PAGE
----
Nothing can touch Mr Smug and Mr Smooth

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The Independent Online
Let's call them Mr Smug and Mr Smooth. On second thoughts, why beat about the bush? We are talking here about John Manser, chief executive of Robert Fleming, and Michael Dobson, chief executive of Deutsche Morgan Grenfell. Both lord it over organisations which have recently been linked with scandalous financial crookery, rat trading in Hong Kong for Robert Fleming, and fraudulent misuse of other people's money in the case of Morgan Grenfell.

Both have been grovelling in their apologies and contrite in the extreme over what occurred. And yet both of them are still there. Others with equally little idea of the thievery going on beneath their noses, and yet line responsibility for those directly to blame, have meanwhile been thrown to the wolves. Five of them went yesterday at Morgan Grenfell Asset Management, including the likeable Keith Percy, its chief executive. Three have already gone at Robert Fleming.

They may or may not have deserved their fate. But what of Mr Smug and Mr Smooth? What are they still doing there? And why is there still no evidence of root and branch reform in the organisations they manage? The simple answer to these questions is that neither of them heads up publicly quoted companies. If they had, they would have been gone by now. Robert Fleming is still privately owned and largely family controlled. Morgan Grenfell is part of Deutsche Bank. So both have been shielded from the full force of accountability and responsibility.

No doubt each of them did the honourable thing and offered to fall on his sword - or that is what the spin doctors would have you believe anyway - but were eventually prevailed upon to suffer the burden of office and salary a little longer, so as to sort out the mess and provide continuity. There is scant evidence of anything changing very much, however. Despite the clearouts, there are no new brooms to sweep away the old, and presumably rotten, culture. The management clearout has involved little more than a reshuffling of the pack.

Nor has either Mr Dobson or Mr Manser been able to offer any kind of credible explanation for what occurred. Mr Dobson has described it as an "isolated incident", as if it were no more than an embarrassing faux pas dropped over dinner with his shooting pals. Mr "I was misquoted" Manser, has meanwhile railed against the regulators (don't you just hate them). "Honestly! Why is it that we all have to spend so much time answering to these people," he might have said.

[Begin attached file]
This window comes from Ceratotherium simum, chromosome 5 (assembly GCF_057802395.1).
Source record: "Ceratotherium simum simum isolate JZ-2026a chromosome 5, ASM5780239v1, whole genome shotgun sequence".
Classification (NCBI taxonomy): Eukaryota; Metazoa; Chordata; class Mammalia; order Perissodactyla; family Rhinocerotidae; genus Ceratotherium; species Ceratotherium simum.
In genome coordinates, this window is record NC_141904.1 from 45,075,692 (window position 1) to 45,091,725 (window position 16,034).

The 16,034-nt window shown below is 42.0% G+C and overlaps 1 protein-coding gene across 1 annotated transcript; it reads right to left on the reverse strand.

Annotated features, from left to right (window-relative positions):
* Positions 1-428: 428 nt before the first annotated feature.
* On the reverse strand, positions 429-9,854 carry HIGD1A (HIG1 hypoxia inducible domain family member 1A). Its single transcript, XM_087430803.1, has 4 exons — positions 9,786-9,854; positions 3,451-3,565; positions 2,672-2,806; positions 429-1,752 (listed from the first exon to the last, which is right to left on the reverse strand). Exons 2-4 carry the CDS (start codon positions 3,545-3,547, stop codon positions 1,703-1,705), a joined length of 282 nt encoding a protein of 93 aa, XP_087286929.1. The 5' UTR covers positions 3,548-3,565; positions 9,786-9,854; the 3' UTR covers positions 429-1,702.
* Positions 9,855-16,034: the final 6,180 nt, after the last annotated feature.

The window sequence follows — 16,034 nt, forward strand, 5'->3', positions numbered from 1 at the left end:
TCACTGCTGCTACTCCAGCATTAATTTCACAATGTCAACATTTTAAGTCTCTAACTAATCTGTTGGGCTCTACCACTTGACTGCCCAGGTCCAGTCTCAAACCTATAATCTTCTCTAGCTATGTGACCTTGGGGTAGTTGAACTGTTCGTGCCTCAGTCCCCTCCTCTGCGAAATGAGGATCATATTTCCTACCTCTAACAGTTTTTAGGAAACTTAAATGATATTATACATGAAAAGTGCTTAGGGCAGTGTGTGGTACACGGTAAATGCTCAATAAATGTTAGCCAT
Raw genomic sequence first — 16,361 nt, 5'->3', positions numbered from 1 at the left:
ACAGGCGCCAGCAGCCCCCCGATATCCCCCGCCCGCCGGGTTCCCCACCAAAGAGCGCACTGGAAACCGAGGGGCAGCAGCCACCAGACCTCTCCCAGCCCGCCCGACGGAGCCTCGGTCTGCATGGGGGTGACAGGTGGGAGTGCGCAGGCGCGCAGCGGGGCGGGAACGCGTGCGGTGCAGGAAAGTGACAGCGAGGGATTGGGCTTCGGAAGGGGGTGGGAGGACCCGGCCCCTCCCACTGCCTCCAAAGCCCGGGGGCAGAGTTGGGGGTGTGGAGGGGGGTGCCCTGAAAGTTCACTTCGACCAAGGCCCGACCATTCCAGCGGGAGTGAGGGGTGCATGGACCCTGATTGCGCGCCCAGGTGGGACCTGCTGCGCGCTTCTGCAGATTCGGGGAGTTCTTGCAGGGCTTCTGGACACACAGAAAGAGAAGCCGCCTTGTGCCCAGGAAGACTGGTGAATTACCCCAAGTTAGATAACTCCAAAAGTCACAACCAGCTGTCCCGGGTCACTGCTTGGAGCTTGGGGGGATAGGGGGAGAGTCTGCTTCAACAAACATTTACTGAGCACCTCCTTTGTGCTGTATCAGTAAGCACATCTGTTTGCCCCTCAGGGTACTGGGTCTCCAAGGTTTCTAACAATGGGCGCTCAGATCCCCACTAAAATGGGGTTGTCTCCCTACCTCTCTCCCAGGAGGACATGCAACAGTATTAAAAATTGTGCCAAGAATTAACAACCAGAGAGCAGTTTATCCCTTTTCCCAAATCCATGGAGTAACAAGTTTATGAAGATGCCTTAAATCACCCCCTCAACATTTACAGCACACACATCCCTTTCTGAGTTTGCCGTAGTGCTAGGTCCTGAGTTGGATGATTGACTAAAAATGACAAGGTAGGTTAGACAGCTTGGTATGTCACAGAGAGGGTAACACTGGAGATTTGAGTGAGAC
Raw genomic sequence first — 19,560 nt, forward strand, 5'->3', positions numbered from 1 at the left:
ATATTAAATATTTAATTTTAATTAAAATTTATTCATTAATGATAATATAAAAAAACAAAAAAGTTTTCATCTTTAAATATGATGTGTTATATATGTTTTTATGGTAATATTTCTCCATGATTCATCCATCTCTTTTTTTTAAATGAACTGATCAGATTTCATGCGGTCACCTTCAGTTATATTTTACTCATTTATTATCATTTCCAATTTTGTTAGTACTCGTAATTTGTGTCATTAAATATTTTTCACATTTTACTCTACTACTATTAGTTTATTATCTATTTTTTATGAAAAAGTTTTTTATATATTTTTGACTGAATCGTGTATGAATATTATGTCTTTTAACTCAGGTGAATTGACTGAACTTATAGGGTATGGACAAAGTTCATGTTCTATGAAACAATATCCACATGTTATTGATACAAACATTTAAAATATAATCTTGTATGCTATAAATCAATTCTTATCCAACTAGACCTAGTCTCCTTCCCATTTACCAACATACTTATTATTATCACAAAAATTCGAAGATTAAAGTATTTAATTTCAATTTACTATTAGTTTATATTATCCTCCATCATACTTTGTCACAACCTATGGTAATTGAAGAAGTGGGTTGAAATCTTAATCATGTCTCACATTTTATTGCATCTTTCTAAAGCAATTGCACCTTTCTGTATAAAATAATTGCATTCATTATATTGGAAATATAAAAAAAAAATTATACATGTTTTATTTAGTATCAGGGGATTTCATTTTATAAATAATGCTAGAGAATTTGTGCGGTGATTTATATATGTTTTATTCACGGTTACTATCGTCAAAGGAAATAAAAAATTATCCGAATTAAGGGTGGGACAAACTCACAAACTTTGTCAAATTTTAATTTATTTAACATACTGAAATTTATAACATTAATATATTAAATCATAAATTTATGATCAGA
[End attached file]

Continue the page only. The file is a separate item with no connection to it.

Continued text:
The contrast with the scrutiny our MPs and politicians are now being subjected to could hardly be greater or more revealing. Here is David Willetts, a former whip, hauled over the coals, lambasted, crucified, up before the beak and about to face a public grilling of the most daunting variety, merely for doing his job and writing a memo on how the damage to the Government being wrought by allegations of sleeze might be limited.

Parliament looks like a model of restraint, probity and decency set against the sort of nonsense that was going on at Morgan Grenfell and Robert Fleming. The "offences" complained of are nit-picking by comparison. Are organisations that occupy positions of public trust to be thought so very different from those who hold positions of public service? Clearly so, judging by the way these things are being swept under the carpet. What action regulators are taking occurs behind closed doors in smoke-filled rooms.

No wonder those not connected with the City, which is the great bulk of the British population, have come to mistrust it so much. It is not just its salaries and markets that seem to belong to an altogether different world. Its standards of morality, disclosure and accountability appear to have been beamed down from another planet too. And small wonder too that so many of our MPs want to swap the goldfish bowl of politics for the anything-goes environment of the City.

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